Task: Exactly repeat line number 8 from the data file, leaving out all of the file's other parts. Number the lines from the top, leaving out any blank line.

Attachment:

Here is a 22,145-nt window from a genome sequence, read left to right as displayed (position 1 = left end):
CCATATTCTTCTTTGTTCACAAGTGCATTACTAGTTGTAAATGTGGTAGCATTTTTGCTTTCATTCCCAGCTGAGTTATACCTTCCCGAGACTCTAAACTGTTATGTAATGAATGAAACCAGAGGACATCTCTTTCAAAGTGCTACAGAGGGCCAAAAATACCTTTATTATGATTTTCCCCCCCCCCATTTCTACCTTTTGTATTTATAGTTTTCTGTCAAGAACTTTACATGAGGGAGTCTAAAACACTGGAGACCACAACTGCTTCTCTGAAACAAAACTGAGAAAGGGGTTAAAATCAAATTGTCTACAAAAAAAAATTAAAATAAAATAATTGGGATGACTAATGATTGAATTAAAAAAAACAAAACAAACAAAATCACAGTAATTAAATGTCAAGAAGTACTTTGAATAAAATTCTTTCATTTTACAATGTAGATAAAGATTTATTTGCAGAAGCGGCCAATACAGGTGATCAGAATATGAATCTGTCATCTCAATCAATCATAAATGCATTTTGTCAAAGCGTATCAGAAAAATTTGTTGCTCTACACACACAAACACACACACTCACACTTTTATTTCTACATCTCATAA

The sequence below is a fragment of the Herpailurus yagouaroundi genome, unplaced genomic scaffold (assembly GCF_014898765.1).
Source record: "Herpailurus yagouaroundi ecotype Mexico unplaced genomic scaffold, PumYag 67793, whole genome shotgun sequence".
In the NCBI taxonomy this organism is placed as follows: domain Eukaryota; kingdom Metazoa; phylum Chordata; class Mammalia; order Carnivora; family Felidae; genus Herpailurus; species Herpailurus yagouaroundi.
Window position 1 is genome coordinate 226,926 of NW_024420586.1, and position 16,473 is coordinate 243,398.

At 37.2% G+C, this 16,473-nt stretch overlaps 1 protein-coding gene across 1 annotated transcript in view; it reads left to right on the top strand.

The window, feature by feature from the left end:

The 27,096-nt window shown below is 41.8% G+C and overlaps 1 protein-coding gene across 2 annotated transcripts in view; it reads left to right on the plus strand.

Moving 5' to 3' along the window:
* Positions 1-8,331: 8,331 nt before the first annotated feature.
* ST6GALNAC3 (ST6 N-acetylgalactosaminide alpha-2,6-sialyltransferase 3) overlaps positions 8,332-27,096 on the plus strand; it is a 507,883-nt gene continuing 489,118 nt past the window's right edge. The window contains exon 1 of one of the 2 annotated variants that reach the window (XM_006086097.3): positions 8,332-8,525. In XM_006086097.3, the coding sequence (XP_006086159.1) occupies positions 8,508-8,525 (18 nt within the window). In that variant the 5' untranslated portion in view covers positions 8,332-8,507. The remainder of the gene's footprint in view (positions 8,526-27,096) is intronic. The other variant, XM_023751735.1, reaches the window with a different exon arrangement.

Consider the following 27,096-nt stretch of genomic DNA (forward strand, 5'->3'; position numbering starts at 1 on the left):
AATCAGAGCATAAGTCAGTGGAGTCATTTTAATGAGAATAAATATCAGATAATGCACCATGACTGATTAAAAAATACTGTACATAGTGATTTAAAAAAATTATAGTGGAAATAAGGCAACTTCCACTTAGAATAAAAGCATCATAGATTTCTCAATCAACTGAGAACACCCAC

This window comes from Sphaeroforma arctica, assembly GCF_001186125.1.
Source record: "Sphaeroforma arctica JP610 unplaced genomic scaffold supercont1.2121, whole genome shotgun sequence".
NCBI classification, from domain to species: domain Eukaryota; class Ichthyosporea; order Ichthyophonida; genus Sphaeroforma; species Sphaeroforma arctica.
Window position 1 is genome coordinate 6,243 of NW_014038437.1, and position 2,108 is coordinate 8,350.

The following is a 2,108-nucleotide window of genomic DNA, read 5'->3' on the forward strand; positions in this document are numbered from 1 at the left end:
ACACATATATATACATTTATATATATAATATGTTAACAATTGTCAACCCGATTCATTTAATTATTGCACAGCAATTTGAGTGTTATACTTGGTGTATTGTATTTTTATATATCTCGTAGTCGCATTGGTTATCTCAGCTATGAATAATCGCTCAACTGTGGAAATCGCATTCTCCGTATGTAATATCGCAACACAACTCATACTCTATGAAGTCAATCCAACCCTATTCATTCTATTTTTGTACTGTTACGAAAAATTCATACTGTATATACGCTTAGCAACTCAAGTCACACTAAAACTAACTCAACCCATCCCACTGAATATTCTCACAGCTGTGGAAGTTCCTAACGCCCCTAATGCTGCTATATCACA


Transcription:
The window, feature by feature from the left end: